If You Have a Message for Marco Rubio, Keep It To 500 Characters


New contributor! Bryan Fratkin is a friend-of-e.politics and the founder of SparkInfluence. He recently noticed that Marco Rubio limits his constituents to small sips of water on the communications front, metaphorically speaking.

At SparkInfluence, we look at a lot of Senate and House websites when delivering constituent messages on behalf of clients. Some are exceptional –- clean, concise, easy to follow, even easier to reach out. Others are workable –- not the cleanest or prettiest, but easy enough to navigate. Others still are nearly impossible to figure out.

Marco Rubio's official Senate website

And so when we started seeing delivery failures for messaging to Florida Senator Marco Rubio recently, we had to take a look at his new site. The site itself is lovely. Clearly defined buttons make it easy to navigate, a mobile-ready design means constituents can easily check on the Senator from anywhere. The problem? The Senator now limits all messaging to 500 characters or less — or roughly 3.5 tweets worth of text.

Clearly phone calls, tweets and Facebook posts all exist to get the Senator’s attention. But traditionally, the letter (and later the email) to the legislator was the one place where a constituent could express his or her full sentiment. No longer.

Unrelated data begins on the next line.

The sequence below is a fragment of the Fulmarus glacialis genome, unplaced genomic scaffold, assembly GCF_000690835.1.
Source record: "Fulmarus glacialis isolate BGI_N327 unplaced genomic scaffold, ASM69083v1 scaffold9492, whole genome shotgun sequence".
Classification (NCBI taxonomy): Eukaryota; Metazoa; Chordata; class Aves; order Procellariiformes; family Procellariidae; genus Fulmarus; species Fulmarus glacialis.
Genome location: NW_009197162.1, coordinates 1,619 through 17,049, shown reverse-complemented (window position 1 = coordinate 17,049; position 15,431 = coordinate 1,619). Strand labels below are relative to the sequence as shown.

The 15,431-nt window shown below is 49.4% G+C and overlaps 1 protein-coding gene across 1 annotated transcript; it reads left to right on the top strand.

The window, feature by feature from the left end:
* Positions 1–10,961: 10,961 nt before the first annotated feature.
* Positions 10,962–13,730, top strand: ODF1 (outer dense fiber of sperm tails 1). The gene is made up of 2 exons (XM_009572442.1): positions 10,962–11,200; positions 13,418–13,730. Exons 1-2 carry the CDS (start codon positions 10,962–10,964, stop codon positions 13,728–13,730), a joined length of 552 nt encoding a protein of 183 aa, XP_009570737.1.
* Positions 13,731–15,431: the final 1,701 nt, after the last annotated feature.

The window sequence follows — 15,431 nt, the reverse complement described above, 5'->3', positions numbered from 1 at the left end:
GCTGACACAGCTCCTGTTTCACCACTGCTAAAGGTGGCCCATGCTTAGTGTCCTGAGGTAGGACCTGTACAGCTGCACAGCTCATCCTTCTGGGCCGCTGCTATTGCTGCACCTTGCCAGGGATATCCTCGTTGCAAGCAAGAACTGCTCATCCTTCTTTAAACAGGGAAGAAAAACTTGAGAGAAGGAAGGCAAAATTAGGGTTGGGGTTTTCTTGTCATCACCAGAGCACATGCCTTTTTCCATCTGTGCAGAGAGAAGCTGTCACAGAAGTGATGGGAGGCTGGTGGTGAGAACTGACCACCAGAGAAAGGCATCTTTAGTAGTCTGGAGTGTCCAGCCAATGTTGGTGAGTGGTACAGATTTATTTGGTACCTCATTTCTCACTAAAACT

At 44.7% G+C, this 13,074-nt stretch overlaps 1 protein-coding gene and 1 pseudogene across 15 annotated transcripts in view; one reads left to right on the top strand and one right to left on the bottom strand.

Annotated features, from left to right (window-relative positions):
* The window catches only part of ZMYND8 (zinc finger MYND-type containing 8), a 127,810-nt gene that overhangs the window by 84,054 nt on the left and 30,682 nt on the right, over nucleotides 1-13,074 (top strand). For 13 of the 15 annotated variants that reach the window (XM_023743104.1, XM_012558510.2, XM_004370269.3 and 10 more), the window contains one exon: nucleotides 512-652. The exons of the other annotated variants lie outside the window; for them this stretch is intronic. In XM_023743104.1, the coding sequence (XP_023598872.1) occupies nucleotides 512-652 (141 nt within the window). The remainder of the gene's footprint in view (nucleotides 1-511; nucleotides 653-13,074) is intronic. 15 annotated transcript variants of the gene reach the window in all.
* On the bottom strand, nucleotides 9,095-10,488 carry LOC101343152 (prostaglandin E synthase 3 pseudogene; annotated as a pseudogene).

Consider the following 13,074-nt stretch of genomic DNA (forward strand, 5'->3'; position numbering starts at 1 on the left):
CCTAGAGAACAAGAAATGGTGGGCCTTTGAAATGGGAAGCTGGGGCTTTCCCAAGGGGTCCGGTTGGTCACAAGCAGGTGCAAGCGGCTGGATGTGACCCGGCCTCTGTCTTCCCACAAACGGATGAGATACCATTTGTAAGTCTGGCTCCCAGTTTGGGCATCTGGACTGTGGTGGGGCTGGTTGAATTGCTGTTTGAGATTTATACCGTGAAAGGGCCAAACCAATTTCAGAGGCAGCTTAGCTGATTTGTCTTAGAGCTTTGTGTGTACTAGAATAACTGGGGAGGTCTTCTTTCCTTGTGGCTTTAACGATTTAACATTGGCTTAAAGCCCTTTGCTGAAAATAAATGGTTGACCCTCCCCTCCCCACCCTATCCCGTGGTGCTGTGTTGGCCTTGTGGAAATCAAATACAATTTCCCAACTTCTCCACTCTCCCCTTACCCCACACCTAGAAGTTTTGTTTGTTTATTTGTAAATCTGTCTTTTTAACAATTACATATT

Now, we’ve previously seen limits of 1500 characters or even 2000, but never one this low. The populist in me is upset that the new site limits the amount of detail a constituent can give when voicing their opinion. (How am I supposed to tell my legislator how upset I am at their choices, or relate how a specific tax on X will affect my day-to-day life in only 500 characters?) And of course, I can’t imagine limiting space to provide an citizen opinion looks good to the anti-“Washington insiders” voter.

At the same time, the pragmatist in me sees the utility. In today’s day and age, across all platforms, we all strive to be succinct. The wheels of government are no different. The quicker a constituent can get their message across to a more-than-likely overworked staffer, the better it is for all involved.

Time will tell if other legislators follow suit. For now, @MarcoRubio team, at the very least include a character counter so that constituents don’t take the trouble to share their story, only to be told it’s too long for you to manage.

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